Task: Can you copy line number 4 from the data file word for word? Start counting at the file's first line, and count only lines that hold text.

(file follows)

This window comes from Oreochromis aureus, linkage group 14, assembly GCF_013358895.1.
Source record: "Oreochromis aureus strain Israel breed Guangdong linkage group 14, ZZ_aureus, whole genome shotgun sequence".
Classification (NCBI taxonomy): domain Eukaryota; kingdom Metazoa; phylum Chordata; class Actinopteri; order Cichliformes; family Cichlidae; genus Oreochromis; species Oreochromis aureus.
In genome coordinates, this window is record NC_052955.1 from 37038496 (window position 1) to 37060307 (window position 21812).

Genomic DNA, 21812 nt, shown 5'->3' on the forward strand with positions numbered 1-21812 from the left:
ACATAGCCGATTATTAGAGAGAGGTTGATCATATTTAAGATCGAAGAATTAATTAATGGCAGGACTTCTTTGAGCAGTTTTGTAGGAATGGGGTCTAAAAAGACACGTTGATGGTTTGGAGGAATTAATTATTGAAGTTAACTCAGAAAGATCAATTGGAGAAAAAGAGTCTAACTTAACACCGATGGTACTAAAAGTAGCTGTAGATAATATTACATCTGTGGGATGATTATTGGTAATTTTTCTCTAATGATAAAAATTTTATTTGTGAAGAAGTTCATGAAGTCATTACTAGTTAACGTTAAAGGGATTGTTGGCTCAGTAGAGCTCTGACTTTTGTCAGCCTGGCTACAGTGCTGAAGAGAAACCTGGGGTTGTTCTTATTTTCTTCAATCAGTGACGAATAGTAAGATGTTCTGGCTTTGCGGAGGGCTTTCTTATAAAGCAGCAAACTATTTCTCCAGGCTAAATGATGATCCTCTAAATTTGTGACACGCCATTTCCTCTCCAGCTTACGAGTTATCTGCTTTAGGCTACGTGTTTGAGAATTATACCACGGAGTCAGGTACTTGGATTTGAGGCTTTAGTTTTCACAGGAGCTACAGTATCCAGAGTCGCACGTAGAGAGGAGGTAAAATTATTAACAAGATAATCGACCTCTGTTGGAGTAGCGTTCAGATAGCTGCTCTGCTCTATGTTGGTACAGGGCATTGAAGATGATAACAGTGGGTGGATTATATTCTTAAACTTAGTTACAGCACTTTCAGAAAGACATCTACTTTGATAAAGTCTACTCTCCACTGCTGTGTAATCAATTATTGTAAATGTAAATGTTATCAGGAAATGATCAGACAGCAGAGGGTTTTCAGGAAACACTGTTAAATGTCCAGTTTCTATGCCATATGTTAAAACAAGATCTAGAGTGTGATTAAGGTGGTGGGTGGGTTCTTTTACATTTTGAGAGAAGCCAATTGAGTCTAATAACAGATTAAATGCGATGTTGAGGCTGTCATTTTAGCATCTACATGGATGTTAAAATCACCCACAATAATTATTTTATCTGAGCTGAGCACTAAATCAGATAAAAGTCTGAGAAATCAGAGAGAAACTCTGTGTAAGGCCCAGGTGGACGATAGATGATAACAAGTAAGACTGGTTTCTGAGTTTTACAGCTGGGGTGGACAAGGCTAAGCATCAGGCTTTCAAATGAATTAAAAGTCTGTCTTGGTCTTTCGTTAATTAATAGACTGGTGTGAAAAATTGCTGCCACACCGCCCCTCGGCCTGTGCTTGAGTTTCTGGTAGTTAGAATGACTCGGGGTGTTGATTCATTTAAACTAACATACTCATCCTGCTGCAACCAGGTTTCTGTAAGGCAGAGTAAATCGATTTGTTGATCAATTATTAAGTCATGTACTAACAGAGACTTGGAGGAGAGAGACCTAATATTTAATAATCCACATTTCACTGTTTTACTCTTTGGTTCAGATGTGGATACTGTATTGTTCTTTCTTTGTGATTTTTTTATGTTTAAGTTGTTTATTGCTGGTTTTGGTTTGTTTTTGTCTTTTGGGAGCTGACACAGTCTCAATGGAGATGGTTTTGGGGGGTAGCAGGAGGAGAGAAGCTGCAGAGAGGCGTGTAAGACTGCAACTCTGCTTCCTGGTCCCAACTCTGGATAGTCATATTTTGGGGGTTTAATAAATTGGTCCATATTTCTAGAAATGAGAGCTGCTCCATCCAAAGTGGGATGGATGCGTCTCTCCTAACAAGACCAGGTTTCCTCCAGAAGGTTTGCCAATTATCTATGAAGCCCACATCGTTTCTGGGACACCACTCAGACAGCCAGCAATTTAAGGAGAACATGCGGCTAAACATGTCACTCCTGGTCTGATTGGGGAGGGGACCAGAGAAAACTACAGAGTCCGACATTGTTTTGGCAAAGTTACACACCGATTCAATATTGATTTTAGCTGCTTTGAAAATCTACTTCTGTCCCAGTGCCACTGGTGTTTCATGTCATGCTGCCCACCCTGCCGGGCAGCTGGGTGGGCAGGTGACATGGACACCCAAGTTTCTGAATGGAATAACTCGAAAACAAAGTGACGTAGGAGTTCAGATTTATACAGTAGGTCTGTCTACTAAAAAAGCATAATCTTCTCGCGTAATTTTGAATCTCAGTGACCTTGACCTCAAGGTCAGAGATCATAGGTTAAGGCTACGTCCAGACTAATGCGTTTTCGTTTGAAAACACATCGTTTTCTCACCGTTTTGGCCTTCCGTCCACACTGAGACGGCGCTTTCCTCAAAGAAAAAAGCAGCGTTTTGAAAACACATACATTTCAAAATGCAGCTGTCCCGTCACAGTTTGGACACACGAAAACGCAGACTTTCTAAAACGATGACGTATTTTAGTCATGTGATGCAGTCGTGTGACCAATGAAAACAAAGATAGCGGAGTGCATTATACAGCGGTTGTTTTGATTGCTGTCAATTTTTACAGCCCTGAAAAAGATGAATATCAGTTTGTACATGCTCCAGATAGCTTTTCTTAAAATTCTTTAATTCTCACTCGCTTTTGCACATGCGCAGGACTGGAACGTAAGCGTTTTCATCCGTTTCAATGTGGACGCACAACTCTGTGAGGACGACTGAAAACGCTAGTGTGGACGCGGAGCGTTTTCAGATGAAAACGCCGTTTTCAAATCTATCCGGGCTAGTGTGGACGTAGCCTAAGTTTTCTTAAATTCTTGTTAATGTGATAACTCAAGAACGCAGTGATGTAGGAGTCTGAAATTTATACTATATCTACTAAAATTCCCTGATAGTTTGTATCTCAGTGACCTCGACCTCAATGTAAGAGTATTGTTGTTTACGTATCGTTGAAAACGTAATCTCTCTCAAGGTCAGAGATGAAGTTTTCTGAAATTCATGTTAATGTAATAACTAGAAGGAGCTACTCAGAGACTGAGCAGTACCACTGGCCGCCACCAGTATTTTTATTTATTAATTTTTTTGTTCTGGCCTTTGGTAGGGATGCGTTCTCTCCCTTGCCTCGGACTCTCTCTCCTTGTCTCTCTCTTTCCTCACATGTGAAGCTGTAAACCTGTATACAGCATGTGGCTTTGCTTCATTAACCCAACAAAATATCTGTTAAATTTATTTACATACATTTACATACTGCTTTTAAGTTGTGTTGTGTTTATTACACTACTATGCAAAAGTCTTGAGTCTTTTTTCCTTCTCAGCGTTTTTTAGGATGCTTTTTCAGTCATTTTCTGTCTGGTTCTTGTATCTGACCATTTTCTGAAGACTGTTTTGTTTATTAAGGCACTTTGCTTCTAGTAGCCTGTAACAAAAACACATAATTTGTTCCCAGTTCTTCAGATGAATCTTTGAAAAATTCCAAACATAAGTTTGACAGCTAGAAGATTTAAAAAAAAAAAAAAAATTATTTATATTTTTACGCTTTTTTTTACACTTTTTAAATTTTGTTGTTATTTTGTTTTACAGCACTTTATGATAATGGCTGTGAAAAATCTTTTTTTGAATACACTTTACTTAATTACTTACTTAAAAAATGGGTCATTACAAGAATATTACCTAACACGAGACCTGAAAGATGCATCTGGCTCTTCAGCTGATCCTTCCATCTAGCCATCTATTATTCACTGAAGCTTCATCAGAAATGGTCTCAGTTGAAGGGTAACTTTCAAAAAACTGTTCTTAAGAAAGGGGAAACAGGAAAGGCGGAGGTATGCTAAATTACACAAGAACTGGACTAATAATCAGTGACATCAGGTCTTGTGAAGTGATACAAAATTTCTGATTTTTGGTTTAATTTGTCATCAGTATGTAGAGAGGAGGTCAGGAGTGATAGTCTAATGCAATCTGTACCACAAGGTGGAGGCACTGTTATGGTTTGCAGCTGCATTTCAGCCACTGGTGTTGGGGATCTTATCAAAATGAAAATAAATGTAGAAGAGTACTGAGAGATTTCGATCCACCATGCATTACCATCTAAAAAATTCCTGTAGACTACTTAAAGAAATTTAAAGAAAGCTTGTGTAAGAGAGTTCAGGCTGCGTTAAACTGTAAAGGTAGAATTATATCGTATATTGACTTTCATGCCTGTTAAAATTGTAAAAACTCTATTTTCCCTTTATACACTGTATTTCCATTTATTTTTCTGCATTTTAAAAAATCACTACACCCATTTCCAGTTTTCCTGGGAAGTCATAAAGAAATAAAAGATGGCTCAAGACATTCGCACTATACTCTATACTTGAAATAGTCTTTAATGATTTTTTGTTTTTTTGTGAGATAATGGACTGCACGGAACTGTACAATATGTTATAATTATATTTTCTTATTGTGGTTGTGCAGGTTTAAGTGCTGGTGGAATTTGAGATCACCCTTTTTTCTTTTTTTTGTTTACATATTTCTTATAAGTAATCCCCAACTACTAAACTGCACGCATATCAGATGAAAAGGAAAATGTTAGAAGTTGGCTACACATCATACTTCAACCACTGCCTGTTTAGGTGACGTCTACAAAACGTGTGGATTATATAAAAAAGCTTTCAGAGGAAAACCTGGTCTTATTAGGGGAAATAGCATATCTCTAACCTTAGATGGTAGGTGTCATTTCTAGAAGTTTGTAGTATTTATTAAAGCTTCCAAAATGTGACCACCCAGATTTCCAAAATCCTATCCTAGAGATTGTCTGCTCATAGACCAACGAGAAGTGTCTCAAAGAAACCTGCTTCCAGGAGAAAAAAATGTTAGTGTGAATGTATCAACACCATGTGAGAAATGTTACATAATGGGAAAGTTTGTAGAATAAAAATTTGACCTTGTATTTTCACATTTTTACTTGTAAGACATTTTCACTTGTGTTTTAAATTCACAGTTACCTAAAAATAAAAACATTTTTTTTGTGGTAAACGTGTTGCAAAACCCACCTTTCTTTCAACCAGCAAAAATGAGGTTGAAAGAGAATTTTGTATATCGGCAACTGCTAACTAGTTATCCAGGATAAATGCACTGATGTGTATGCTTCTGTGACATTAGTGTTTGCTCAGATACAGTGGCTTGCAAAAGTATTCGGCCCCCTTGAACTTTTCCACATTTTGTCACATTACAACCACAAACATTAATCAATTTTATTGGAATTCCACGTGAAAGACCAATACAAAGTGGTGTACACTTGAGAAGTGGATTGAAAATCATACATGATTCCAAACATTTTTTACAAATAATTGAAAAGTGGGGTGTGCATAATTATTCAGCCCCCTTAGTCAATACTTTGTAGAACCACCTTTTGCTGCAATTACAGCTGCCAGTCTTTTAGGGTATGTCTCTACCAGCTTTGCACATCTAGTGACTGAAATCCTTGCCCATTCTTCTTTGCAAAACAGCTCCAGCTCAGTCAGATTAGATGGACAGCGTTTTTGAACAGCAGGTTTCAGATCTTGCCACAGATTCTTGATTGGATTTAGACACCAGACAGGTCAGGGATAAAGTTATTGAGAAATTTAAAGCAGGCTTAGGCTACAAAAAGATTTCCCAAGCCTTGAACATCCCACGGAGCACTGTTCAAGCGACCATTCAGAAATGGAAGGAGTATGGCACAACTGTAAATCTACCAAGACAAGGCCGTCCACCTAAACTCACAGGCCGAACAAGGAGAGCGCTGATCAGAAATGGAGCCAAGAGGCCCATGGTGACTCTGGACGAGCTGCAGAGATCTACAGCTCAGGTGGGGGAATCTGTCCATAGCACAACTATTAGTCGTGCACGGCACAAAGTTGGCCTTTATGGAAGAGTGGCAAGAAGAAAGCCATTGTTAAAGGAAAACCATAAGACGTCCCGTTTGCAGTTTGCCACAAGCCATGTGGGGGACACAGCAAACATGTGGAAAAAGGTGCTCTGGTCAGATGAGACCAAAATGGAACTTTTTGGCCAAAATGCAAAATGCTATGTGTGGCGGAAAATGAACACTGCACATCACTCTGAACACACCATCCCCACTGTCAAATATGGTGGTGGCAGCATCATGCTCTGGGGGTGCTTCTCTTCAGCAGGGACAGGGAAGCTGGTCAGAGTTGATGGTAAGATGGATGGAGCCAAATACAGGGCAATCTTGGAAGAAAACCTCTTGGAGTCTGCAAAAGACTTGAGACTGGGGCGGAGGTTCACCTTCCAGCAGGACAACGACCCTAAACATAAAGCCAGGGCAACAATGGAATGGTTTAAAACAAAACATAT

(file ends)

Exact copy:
In genome coordinates, this window is record NC_052955.1 from 37038496 (window position 1) to 37060307 (window position 21812).